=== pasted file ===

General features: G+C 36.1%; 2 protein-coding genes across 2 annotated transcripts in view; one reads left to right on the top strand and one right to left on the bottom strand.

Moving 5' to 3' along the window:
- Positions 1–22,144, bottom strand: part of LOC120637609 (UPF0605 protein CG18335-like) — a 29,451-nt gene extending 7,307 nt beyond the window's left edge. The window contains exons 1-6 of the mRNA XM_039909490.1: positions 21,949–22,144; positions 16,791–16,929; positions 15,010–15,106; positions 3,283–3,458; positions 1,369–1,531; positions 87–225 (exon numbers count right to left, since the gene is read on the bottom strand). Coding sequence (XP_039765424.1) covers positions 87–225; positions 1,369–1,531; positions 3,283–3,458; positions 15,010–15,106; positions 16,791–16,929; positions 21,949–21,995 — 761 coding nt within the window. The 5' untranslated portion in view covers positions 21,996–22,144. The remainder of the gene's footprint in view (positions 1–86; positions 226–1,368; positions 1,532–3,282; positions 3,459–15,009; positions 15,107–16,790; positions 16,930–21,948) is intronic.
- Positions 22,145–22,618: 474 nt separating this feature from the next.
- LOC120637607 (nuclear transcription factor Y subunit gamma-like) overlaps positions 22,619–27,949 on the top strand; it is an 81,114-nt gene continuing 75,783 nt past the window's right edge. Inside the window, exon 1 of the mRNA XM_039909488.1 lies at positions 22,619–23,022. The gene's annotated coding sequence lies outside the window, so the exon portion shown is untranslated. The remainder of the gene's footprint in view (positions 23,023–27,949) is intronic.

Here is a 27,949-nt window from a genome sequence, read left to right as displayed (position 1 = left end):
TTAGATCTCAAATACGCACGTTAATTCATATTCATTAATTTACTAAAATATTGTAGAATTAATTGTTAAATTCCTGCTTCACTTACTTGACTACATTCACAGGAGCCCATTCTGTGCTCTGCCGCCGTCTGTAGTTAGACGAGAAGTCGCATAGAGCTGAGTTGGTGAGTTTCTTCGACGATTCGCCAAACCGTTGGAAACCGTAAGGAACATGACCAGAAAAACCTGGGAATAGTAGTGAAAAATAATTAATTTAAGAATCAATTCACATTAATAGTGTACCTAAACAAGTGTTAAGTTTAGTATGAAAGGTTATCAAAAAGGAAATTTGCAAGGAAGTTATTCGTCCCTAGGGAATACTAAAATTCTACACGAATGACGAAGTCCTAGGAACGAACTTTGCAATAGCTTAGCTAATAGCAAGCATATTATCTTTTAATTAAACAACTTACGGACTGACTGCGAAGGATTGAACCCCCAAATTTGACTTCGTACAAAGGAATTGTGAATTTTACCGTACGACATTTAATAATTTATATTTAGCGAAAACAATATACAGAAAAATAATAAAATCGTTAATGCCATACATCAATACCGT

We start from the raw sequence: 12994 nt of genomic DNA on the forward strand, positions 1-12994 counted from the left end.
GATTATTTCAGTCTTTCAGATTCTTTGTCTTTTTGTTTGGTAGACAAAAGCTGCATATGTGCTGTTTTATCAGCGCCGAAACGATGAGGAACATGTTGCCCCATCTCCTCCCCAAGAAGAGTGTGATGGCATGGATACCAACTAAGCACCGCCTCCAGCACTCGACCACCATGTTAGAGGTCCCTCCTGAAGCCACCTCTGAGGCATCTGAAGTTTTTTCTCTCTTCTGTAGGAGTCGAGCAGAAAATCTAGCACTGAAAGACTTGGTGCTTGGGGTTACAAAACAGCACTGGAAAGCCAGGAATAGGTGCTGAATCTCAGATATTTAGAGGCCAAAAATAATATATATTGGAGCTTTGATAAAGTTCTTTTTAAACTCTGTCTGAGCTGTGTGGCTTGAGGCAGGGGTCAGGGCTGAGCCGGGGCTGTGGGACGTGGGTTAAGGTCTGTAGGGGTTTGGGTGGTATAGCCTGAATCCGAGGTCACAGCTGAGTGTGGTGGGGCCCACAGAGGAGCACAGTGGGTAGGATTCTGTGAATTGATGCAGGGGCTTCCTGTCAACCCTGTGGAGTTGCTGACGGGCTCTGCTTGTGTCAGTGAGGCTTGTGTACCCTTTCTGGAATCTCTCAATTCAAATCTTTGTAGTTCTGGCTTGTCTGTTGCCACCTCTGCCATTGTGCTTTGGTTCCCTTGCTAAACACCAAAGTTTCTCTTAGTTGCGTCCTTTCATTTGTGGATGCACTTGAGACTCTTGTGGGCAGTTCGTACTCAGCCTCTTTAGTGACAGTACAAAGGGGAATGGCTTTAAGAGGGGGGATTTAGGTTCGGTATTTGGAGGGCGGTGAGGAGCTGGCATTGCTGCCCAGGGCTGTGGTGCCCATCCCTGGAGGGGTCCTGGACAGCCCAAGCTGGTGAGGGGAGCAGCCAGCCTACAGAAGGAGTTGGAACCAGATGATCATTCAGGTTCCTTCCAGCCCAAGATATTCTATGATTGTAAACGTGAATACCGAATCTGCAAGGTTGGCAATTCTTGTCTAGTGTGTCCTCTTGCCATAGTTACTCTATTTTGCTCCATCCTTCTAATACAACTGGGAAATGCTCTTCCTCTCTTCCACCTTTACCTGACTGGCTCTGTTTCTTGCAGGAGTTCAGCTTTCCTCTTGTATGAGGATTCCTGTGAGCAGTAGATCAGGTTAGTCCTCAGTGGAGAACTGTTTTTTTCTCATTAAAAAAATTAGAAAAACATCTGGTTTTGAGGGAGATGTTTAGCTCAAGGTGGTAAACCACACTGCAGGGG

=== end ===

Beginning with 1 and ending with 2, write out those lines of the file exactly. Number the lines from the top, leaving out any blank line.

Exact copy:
General features: G+C 36.1%; 2 protein-coding genes across 2 annotated transcripts in view; one reads left to right on the top strand and one right to left on the bottom strand.

Moving 5' to 3' along the window: